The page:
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How to Use the Internet to Find the Best Airplane Seats

If you’ve ever traveled on a commercial jet, you probably know to avoid picking the middle seat in a row of three. If you purchase a last-minute ticket or you didn’t select a seat before check-in, you might not have any other choice but to sit between two strangers on a long transcontinental flight, but assuming you do have your pick of where to sit, it’s worth spending a few minutes to make sure you’re getting the most bang for your buck.

An air carrier’s seat map may highlight certain rows as having additional legroom or a missing seat in front, but airlines typically leave out a few critical details that can mean the difference between a decent flight and a miserable one. Take the row just behind a bathroom for example, or one adjacent to the galley, where chatty flight attendants tend to gather between beverage services on a redeye. You don’t want to end up in either, but without some input from passengers who have traveled on the same aircraft type in the past, it can be tricky to know which seat to pick.

Sites like SeatExpert and TripAdvisor’s SeatGuru take the guesswork out of selecting an ideal seat. Both sites display similar results, but it’s worth dropping by both SeatExpert and SeatGuru before you pick a seat for any upcoming flight. SeatExpert lets you locate the aircraft type using your airline name, flight number, and date of departure, making the process a bit more straightforward for novice seat pickers. If you’re already familiar with your carrier’s fleet (you know a Boeing 737-900 from a 737-800, for example) SeatGuru is probably your best bet.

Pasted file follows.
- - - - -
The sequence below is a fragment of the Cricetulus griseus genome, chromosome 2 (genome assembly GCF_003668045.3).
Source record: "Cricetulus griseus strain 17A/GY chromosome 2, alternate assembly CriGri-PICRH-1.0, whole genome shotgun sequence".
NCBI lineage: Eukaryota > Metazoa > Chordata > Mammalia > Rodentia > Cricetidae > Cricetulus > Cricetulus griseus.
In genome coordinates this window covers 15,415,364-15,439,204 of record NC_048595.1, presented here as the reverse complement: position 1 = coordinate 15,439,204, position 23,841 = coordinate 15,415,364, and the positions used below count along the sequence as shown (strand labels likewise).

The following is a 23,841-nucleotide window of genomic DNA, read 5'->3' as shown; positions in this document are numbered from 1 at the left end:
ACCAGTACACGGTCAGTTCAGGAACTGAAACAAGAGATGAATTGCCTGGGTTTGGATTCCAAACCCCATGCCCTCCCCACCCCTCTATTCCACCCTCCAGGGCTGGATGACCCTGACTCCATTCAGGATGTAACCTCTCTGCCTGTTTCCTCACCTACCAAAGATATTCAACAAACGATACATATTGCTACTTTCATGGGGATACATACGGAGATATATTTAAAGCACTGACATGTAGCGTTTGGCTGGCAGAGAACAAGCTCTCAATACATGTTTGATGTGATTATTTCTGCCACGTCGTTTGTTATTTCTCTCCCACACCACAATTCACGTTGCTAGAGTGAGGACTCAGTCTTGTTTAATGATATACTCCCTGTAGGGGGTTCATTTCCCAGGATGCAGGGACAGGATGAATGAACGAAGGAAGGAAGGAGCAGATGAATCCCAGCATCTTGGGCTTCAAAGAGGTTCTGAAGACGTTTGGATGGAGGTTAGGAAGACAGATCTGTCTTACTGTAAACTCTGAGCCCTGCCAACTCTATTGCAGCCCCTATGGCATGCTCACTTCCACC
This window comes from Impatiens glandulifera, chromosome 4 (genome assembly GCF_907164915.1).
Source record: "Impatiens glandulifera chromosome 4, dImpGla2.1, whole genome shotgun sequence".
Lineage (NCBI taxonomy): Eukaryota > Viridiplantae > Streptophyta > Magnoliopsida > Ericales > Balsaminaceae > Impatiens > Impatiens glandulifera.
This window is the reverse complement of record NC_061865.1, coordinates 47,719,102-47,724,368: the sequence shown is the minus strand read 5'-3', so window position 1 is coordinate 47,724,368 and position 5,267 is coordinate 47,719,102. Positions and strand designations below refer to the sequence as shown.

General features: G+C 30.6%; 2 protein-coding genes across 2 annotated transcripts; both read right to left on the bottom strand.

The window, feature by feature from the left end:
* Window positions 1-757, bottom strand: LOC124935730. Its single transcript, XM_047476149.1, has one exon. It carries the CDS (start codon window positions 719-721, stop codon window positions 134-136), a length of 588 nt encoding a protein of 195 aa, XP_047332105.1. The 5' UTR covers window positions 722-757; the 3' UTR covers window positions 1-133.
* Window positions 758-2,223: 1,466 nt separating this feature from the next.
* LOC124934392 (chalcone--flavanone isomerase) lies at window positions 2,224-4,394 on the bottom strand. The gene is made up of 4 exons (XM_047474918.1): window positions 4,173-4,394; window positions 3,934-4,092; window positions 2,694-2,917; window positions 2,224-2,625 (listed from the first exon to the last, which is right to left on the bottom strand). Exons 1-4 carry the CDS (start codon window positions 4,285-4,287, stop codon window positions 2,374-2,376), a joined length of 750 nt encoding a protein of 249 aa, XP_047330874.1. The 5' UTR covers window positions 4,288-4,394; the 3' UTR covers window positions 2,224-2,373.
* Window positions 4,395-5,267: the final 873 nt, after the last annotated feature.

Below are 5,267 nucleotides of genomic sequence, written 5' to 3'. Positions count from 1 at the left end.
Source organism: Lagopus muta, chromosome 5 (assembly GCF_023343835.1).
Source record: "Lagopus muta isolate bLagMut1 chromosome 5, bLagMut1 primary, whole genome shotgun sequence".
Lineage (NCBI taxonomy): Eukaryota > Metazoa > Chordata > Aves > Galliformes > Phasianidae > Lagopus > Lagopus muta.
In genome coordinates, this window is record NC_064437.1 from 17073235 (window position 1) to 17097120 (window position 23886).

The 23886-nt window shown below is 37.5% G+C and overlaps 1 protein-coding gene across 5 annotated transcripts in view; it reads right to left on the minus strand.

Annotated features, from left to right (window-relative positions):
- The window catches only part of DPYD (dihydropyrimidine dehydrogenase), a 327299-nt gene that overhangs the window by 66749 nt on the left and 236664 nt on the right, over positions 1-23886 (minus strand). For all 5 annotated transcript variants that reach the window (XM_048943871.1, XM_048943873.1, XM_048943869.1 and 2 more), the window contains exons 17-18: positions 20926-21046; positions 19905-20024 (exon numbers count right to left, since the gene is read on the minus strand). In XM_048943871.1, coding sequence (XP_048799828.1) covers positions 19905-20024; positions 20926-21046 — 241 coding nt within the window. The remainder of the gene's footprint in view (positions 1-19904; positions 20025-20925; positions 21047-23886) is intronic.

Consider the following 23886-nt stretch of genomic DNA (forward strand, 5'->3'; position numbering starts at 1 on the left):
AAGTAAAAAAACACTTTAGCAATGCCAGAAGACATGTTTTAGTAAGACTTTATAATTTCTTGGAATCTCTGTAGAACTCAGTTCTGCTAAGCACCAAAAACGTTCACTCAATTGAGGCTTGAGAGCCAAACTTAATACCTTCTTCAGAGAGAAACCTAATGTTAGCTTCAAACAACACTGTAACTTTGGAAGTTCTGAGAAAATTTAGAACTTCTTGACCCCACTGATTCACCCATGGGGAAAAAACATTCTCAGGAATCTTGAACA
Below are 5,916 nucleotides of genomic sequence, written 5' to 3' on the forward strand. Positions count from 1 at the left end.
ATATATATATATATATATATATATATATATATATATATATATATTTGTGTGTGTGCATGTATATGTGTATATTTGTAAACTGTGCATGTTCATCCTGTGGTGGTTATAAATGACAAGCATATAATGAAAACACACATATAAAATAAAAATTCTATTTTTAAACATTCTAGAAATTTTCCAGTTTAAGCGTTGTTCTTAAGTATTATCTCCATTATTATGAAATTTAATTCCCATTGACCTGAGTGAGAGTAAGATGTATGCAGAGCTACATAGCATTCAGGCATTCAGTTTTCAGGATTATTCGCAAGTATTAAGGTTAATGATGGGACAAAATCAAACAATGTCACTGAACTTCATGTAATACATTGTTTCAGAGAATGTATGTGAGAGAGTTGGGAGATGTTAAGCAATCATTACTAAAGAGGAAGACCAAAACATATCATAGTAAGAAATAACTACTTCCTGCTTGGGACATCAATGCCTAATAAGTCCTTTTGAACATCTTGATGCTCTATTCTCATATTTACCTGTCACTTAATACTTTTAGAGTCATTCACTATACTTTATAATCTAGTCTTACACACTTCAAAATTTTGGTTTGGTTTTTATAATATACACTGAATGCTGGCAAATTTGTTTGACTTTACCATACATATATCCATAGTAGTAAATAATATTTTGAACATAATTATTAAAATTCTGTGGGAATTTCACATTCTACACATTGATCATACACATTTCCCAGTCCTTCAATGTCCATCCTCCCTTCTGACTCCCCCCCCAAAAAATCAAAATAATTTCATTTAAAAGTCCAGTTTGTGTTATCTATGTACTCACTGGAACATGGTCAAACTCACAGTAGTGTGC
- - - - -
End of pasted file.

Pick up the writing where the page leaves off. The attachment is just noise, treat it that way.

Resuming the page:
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To get started with SeatExpert, enter your flight details and click “Find your Seat.” If all goes well, a detailed aircraft layout will pop up, with seats colored green (a good seat), yellow (less than ideal), orange (worth avoiding), and red (avoid at all costs). White seats are average, and if you end up there, you should be just fine. Naturally, you’ll have the best experience in a green seat, which typically offer more privacy or additional legroom. Red seats, at the other end of the spectrum, are often located near galleys or lavatories, and may lack a window, floor storage, and a normal amount of legroom.

SeatGuru includes additional info, such as a list of in-flight amenities and reviews from people who have traveled on that aircraft type, along with green, yellow, and red color-coding for great, poor, and terrible seats. You’ll find a bit more detail with select seats as well — for example, the seat map for United’s 787-800 (Dreamliner) makes it clear that seat 27L has restricted legroom, a tiny window, and a tray table in the armrest, giving you less space to sit. 16L, meanwhile, has heaps of extra legroom thanks to its bulkhead position behind the business-class cabin, though you won’t have space to store belongings below the seat in front.

Airlines have caught on to the demand for better seats, of course, labeling preferred rows as “Economy Plus” or “Main Cabin Extra” and charging a premium for a more spacious seat. Oftentimes these roomier rows are located in the front near the restrooms and baby basinet locations, however, so even though an airline may charge the same premium for two seats with comparable legroom, you may still have a better (or worse) experience in one location than another. Just as you might not get a better return when you blindly purchase a higher fare or a more expensive bottle of wine, the same applies to pricier seats.

Some seats are better than others in premium cabins as well. Just as you do in coach, you’ll want to avoid seats near the lavatory or galley while seated in business or first class. An expensive flat-bed seat will only go so far when the flight attendants are clanging dishes and silverware after the meal service or blabbering away on an overnight flight. If you want to have the best experience, be sure to review your aircraft seating plan thoroughly before you board the plane, and keep an eye on the seat map after you check in—passengers may change flights or get upgraded to first class, opening up better seats just before departure.

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